Joaquim Magalhães de Castro
Contrary to what happens with other Asian countries, the Portuguese contribution to the knowledge of the geography and cultural and ethno-anthropological characteristics of the Philippines and its diverse inhabitants has been largely ignored.
Tome Pires, based in Malacca, mentioned the existence of the so-called “lucoes,” all of them gentiles, who lived “ten days of continuous sailing” on Borneo Island. It specifies the famous traveling apothecary, in his juicy “Suma Oriental,” that the said people had no king, only governed “by the elders,” and that they were robust people, although of “little value.” In other words: they were not exactly people of commerce. Pires also added that there were not many of his ships, “up to two or three,” in which they carried the goods obtained in Borneo.
In spite of the early information of this socio-economic reality and its proximity to the islands rich in spices, further south, the Philippine archipelago would not arouse commercial interest, precisely due to the absence of the mentioned and so desirable merchandise.
Regarding Fernao de Magalhaes’ death, Captain Antonio Galvao, in the comfort of his abundant refuge in nutmeg, cloves and stretcher, wrote the following: “In the archipelago of Sao Lazaro, on an island called Sebu Magalhaes was killed and his ship burned The other two ships went to Borneu and from there they went to Mindanao.”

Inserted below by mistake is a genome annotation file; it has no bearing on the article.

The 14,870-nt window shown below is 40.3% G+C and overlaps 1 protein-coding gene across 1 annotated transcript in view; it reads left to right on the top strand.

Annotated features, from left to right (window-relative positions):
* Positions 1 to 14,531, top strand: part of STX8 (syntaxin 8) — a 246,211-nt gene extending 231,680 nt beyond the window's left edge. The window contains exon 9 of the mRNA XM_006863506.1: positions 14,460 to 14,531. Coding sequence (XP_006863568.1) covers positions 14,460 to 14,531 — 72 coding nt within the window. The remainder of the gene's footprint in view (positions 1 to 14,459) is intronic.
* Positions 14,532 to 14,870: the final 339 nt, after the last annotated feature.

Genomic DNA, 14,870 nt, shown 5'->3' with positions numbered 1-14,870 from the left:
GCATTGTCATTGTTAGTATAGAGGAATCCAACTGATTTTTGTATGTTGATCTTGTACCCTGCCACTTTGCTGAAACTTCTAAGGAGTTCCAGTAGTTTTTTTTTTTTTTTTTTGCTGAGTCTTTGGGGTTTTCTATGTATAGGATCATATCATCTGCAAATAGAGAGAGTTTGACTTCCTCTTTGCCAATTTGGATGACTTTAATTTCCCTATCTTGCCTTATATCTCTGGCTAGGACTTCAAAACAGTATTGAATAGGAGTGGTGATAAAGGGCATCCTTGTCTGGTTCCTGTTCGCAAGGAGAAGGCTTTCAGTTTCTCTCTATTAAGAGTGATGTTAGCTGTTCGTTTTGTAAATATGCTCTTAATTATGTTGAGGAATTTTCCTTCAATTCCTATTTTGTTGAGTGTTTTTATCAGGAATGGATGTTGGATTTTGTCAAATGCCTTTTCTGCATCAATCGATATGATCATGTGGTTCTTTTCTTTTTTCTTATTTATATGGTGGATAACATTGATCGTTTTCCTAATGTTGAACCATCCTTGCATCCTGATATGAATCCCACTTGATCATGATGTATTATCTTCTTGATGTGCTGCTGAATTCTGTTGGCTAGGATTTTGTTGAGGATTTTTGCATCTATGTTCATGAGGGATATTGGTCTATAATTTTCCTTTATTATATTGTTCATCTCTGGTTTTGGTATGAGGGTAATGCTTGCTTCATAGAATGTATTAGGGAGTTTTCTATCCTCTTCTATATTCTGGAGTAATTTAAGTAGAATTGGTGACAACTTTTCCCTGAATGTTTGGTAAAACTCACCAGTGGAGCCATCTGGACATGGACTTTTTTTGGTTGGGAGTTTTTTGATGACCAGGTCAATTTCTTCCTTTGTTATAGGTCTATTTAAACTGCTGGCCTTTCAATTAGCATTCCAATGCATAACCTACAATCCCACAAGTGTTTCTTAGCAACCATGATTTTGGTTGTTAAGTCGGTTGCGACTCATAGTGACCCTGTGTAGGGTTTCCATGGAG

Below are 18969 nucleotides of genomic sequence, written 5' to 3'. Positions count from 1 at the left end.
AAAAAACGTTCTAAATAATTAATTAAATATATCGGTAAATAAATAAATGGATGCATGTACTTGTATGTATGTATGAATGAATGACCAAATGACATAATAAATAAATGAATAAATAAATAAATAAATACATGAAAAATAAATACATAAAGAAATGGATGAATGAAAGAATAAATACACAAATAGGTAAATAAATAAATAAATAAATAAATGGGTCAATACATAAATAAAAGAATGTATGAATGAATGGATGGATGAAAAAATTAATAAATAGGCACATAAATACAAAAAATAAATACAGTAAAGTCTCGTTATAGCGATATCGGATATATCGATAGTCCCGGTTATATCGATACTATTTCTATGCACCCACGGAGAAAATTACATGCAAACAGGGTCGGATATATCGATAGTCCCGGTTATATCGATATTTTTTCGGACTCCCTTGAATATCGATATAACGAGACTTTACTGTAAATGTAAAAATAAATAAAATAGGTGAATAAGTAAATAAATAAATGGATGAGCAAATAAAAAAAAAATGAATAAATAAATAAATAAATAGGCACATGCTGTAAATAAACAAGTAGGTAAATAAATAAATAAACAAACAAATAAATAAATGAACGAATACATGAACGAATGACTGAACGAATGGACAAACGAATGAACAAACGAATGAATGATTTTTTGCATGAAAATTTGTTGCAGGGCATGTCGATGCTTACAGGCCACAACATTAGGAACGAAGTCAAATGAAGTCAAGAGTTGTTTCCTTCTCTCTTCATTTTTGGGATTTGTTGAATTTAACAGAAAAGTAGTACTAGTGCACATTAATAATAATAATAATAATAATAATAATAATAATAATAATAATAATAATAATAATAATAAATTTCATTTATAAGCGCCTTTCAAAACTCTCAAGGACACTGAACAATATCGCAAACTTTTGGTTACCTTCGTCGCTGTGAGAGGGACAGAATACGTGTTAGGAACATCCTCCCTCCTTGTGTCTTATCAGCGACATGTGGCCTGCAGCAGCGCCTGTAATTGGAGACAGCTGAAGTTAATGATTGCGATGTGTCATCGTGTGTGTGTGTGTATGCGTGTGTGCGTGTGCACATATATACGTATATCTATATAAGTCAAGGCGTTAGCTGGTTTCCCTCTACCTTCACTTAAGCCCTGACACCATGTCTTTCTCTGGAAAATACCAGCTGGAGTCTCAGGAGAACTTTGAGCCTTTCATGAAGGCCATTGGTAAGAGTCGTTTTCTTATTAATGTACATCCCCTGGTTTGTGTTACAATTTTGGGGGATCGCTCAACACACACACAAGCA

If we exclude the several dozen Portuguese who were part of the Castilian expedition led by the author of the circumnavigation, the first official Portuguese visit to the archipelago that would later be known as the Philippines but which initially the Portuguese navigator dedicated to Sao Lazaro, protector of the sick and the most in need, happens with the trip from Simao de Abreu, somewhere between 1523 and 1526, therefore, a period not far from the passage of the armada commanded by Fernao de Magalhaes. In a geographic universe where the Crown initiative often rivaled that of the private initiative (generating situations of conflict), it is difficult to define a date for this official arrival.
Abreu, on his reconnaissance trip in search of a new route between Malacca and the spice islands, via Borneu, most likely he would have supplied himself with water and food on one of the multiple islands that make up the archipelago. The account is made, once again, by Antonio Galvao: “In the year 1523, in the month of May, Antonio de Brito, captain of the Moluccas, sent his cousin Simao de Abreu to discover the route between Borneu and Malacca. They sighted the islands of Manado (north of Sulawesi), Panguensara (islands of Likoepang and Bangka),. They went through the Dantreminao and Taguina Strait (that is, between the islands of Mindanao and Basilan) and the islands of Sao Miguel (South Cagayan), which are seven degrees high in the northern part and then proceeded to the island of Borneu, and trod the entire coast. They also saw Pedra Branca (eastern part of the island of Singapore), passed through the strait and went to Malacca, discovering many islands, sea and land that were unknown until then.”